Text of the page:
I'm not certain if there's a scam going on in this escapade with Nick, but I'm certain he's not dead. Someone suggested to me that maybe Nick actually wasn't in on this scheme, that maybe he was under police protection, perhaps in Witness Protection, and for that reason, his death had to be faked. This begs the question: Who is "Charlie Cotton?" Well, I don't think he's Charlie or Dot's grandson, but he may be a policeman.

The wad of money "Charlie" handed over to an increasingly nervous Les Coker, followed by the two-worded "It's done" message to someone on the other end of a cellphone made it obvious that Nick was to be thought dead for some reason, but even more intriguing was the incipient connection between "Charlie" and Walford's own resident lady killer, Ronnie Mitchell, who's another one of many who has latched onto Dot's grief as a substitute for her own. Ronnie's grief is all about Danielle, who's about to regain life in a creepy way. 

But wait! There's more ... Stacey managed to pervade that episode, without even being there. The mere mention of her name and of Ronnie's visit to her by Roxy and Max's cack-handed questioning of Ronnie, are just two of a myriad of ways of shoe-horning her into a storyline with which she isn't even connected. I suppose we'll have weekly mentions of visits by Kat and Mo until she's back on the Square properly. Just so we won't forget, you know.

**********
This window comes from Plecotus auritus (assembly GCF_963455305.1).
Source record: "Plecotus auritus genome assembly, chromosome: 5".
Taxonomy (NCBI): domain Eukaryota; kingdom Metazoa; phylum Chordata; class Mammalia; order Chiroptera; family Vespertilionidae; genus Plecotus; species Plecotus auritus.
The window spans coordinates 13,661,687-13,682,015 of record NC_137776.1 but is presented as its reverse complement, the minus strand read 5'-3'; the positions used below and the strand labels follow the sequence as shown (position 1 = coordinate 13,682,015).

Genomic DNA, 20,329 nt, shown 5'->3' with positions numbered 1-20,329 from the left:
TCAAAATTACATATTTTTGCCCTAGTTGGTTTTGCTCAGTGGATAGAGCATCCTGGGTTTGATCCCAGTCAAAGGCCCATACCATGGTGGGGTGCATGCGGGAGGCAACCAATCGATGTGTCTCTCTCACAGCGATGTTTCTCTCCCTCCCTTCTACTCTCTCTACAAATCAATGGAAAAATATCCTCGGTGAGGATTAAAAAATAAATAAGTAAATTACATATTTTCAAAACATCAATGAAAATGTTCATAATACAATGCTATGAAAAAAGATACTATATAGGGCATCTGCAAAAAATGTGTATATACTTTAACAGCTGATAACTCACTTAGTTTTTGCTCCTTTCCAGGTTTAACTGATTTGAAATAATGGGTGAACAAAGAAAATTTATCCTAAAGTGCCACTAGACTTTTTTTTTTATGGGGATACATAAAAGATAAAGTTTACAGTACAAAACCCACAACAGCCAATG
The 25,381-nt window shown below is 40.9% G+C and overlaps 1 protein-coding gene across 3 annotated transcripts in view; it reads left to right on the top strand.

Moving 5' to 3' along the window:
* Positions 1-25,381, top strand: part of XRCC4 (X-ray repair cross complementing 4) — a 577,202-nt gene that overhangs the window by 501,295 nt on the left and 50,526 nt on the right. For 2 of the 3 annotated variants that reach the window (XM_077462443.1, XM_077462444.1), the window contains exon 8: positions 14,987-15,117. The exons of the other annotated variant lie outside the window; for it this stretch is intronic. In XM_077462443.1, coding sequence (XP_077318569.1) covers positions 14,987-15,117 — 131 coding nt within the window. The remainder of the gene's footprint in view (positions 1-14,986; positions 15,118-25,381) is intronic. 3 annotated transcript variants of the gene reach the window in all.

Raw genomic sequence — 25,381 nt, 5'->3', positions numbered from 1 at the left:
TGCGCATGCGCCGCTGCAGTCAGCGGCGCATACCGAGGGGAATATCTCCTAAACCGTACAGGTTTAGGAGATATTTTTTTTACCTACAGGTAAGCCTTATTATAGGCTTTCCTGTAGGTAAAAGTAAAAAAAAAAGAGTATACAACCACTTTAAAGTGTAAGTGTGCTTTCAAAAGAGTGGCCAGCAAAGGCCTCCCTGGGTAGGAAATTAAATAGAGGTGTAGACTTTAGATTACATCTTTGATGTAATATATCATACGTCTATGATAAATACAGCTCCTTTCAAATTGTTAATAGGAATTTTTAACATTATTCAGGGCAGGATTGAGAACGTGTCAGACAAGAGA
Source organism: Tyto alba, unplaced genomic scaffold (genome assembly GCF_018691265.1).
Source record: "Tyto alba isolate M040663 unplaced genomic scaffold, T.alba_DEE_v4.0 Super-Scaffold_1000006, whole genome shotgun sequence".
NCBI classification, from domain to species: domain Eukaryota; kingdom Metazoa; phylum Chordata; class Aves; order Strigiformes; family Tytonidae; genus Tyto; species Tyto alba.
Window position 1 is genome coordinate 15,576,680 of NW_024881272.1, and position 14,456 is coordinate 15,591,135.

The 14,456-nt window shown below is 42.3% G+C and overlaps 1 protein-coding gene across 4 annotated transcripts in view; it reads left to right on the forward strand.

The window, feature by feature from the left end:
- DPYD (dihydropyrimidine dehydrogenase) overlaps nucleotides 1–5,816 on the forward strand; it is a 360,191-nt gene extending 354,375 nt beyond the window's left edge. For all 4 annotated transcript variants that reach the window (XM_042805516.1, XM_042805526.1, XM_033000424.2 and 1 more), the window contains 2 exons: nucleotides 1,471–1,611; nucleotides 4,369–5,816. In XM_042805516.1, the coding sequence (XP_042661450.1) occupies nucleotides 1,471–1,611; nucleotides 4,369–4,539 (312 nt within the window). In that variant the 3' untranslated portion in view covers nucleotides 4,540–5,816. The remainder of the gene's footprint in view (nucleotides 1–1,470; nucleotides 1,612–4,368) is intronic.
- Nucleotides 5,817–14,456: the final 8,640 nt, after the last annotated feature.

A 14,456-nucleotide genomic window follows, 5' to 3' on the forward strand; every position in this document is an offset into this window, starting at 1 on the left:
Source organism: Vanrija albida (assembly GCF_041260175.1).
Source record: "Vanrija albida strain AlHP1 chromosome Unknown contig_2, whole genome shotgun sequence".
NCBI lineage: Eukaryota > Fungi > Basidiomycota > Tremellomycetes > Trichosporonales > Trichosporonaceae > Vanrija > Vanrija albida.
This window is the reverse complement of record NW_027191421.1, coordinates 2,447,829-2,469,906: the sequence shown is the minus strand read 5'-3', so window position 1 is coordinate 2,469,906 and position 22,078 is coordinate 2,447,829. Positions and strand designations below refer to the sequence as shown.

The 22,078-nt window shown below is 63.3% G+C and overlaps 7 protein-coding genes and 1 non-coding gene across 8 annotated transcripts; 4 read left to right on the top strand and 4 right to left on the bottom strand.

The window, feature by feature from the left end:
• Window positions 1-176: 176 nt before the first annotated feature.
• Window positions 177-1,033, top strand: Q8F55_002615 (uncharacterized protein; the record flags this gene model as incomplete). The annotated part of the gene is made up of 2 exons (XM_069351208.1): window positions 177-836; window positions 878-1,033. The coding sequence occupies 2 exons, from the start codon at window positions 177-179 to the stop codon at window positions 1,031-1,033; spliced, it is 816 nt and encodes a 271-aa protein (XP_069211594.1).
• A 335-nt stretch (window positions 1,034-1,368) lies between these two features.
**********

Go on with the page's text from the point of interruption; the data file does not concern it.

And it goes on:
Still, if "Charlie" sticks around and starts hanging about with Roxy, things are going to be interesting, in terms of the sort of secret she's hiding.

Why  Buy the Cow When You Can Get the Milk for Free?...

Please, spare us any more of Saint Jane, the sacred cow ...

Since this sanctimonious bitch has interloped back to Walford, she's one step short of being Mother FuckingTheresa. She rights the wrongs of the Beale family - a family she'd disowned a few weeks prior to this return; she appears to have earned a million quid cooking pie and mash in a provincial Welsh restaurant and now wants to open a high-sodium fast food junk joint as Ian's partner, whilst treating Ian as if he were an incompetent, recalcitrant schoolboy to whom she metes unrequested and very negative criticism.

Now she steps right into the uncomfortable breach at a funeral, asks for a Bible and gives an appropriate reading, then takes it upon herself to march over to Dot's and apologise on behalf of her inadequate ex-husband, who clearly didn't think enough of the task at hand to say something original about Dot's son. Even Dot, herself, acknowledged that Ian and Sharon were small children when Nick was a much older young boy and didn't really know him until he'd gone bad.